- F. Forneris, J. Wu, and P. Gros, “The modular serine proteases of the complement cascade,” Current Opinion in Structural Biology, vol. 22, no. 3, pp. 333–341, 2012.
- M. W. Ollert, J. V. Kadlec, K. David, E. C. Petrella, R. Bredehorst, and C. Vogel, “Antibody-mediated complement activation on nucleated cells: a quantitative analysis of the individual reaction steps,” Journal of Immunology, vol. 153, no. 5, pp. 2213–2221, 1994.
- K. Murata and W. M. Baldwin III, “Mechanisms of complement activation, C4d deposition, and their contribution to the pathogenesis of antibody-mediated rejection,” Transplantation Reviews, vol. 23, no. 3, pp. 139–150, 2009.
- S. C. Nilsson, R. B. Sim, S. M. Lea, V. Fremeaux-Bacchi, and A. M. Blom, “Complement factor I in health and disease,” Molecular Immunology, vol. 48, no. 14, pp. 1611–1620, 2011.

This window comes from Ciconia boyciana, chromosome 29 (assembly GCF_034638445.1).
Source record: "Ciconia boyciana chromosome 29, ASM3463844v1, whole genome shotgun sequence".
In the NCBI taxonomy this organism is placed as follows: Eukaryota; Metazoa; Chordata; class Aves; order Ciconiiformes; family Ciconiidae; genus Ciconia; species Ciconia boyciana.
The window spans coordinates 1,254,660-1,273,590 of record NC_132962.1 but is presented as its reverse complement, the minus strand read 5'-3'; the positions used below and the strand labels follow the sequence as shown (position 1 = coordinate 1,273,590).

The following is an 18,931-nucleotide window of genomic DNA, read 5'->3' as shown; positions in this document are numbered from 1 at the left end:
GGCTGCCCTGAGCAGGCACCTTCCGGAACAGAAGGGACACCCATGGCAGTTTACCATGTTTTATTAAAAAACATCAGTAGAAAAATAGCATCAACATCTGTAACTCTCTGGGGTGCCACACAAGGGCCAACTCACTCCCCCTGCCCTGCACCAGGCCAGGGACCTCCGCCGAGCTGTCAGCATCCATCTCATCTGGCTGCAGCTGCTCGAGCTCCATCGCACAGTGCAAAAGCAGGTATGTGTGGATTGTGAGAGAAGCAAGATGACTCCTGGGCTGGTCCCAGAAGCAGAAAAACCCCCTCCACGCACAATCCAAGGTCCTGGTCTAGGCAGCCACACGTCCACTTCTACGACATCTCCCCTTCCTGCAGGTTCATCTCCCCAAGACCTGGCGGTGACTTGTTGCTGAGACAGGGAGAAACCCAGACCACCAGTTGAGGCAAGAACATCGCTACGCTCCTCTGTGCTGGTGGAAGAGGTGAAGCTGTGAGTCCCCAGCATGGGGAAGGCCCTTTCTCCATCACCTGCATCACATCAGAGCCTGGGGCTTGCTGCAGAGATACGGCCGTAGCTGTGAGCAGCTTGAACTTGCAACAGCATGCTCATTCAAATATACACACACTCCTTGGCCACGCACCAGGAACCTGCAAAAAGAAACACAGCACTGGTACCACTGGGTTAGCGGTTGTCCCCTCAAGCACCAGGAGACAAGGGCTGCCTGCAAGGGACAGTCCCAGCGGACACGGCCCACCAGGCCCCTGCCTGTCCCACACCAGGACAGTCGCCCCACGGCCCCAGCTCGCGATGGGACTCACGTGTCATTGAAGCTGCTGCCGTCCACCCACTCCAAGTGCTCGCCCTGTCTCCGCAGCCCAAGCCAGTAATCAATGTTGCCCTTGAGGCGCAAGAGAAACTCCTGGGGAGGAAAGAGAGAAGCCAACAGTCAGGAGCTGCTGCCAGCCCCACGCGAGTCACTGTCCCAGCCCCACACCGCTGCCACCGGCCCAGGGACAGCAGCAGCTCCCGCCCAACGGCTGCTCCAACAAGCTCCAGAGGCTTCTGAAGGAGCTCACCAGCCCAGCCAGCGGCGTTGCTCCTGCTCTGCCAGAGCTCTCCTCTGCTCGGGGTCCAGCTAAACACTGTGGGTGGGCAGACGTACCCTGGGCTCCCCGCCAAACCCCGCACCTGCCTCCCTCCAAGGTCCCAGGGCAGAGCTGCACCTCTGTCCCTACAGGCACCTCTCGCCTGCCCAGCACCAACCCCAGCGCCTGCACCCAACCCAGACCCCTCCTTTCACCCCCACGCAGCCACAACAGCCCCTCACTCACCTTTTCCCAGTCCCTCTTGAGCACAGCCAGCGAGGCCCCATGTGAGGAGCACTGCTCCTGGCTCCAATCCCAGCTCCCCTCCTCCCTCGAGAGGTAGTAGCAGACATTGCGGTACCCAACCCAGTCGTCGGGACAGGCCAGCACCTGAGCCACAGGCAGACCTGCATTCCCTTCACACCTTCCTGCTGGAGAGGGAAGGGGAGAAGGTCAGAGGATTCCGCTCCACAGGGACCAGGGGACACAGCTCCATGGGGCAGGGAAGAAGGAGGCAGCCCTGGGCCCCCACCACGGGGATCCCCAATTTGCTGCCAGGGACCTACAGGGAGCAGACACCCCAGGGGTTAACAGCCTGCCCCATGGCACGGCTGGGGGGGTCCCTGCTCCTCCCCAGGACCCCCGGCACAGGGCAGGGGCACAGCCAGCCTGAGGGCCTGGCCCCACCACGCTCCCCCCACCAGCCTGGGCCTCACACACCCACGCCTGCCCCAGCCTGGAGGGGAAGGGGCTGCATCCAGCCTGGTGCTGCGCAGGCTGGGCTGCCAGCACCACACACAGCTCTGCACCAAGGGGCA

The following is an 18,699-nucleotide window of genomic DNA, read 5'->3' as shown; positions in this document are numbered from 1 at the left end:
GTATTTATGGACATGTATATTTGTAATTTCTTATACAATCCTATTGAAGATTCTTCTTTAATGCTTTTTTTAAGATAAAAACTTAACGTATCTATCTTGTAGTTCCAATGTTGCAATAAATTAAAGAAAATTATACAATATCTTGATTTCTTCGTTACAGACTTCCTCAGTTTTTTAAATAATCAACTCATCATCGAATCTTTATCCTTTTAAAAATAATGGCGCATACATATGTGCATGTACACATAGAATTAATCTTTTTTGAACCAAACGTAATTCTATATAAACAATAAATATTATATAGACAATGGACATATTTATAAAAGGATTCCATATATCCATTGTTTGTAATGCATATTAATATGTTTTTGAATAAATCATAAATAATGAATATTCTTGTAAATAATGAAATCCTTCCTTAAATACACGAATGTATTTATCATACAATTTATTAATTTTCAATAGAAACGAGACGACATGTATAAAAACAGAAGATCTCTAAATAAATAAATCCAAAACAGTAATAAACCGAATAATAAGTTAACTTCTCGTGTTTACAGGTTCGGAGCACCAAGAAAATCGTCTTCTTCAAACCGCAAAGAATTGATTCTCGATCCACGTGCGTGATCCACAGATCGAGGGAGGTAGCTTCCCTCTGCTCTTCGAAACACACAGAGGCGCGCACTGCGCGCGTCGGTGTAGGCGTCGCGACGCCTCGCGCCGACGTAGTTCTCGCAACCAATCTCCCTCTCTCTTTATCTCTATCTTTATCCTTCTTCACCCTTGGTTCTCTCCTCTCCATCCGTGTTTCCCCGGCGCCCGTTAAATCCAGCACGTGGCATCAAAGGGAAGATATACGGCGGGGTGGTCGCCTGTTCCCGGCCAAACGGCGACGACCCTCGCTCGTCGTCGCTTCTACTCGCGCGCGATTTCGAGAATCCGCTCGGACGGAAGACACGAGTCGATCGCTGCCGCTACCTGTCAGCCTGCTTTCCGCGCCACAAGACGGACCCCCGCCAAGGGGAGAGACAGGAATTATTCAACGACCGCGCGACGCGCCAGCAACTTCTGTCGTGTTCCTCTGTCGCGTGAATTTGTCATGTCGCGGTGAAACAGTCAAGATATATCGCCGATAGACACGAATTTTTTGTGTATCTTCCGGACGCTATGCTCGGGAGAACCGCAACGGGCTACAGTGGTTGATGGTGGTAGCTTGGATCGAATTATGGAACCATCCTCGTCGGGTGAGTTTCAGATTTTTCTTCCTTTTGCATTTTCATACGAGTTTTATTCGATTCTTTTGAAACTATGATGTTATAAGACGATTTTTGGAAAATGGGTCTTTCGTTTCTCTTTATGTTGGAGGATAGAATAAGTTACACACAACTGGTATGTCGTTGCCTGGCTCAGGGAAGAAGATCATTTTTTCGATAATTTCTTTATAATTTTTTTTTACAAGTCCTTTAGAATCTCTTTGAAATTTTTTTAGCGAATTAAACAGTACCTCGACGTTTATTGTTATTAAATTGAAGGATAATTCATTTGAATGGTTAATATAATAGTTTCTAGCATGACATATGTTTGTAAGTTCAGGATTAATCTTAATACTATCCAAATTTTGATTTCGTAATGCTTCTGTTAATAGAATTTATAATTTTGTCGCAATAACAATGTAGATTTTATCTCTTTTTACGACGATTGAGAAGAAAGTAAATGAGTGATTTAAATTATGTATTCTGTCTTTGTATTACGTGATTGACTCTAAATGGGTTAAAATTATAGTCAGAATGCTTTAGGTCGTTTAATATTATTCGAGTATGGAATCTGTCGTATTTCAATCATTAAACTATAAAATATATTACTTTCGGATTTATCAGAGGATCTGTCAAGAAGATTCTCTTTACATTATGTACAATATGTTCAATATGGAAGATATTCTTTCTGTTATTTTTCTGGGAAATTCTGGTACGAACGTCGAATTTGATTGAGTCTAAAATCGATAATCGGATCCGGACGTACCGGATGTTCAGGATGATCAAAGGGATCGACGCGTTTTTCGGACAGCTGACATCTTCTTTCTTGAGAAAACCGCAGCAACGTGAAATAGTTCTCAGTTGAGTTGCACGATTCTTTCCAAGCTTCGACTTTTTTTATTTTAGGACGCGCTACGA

- A. Takeda, Y. Otsuka, K. Horike et al., “Significance of C4d deposition in antibody-mediated rejection,” Clinical Transplantation, vol. 26, supplement 24, pp. 43–48, 2012.
- G. A. Böhmig, G. Bartel, and M. Wahrmann, “Antibodies, isotypes and complement in allograft rejection,” Current Opinion in Organ Transplantation, vol. 13, no. 4, pp. 411–418, 2008.
- V. Nickeleit and M. J. Mihatsch, “Kidney transplants, antibodies and rejection: is C4d a magic marker?” Nephrology Dialysis Transplantation, vol. 18, no. 11, pp. 2232–2239, 2003.
- C. A. Seemayer, A. Gaspert, V. Nickeleit, and M. J. Mihatsch, “C4d staining of renal allograft biopsies: a comparative analysis of different staining techniques,” Nephrology Dialysis Transplantation, vol. 22, no. 2, pp. 568–576, 2007.
- A. M. Herzenberg, J. S. Gill, O. Djurdjev, and A. B. Magil, “C4d deposition in acute rejection: an independent long-term prognostic factor,” Journal of the American Society of Nephrology, vol. 13, no. 1, pp. 234–241, 2002.